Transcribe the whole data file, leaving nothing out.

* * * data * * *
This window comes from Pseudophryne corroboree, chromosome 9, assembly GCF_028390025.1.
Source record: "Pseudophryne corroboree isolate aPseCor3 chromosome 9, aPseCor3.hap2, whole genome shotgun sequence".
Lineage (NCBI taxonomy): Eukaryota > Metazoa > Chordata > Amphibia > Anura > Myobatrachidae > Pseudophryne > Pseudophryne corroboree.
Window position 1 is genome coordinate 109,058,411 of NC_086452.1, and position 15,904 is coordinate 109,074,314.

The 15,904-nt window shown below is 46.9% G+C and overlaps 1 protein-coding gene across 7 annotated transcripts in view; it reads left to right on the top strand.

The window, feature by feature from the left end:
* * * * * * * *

This window comes from Pseudophryne corroboree, chromosome 9, assembly GCF_028390025.1.
Source record: "Pseudophryne corroboree isolate aPseCor3 chromosome 9, aPseCor3.hap2, whole genome shotgun sequence".
Lineage (NCBI taxonomy): Eukaryota > Metazoa > Chordata > Amphibia > Anura > Myobatrachidae > Pseudophryne > Pseudophryne corroboree.
Window position 1 is genome coordinate 109,058,411 of NC_086452.1, and position 15,904 is coordinate 109,074,314.

The 15,904-nt window shown below is 46.9% G+C and overlaps 1 protein-coding gene across 7 annotated transcripts in view; it reads left to right on the top strand.

The window, feature by feature from the left end: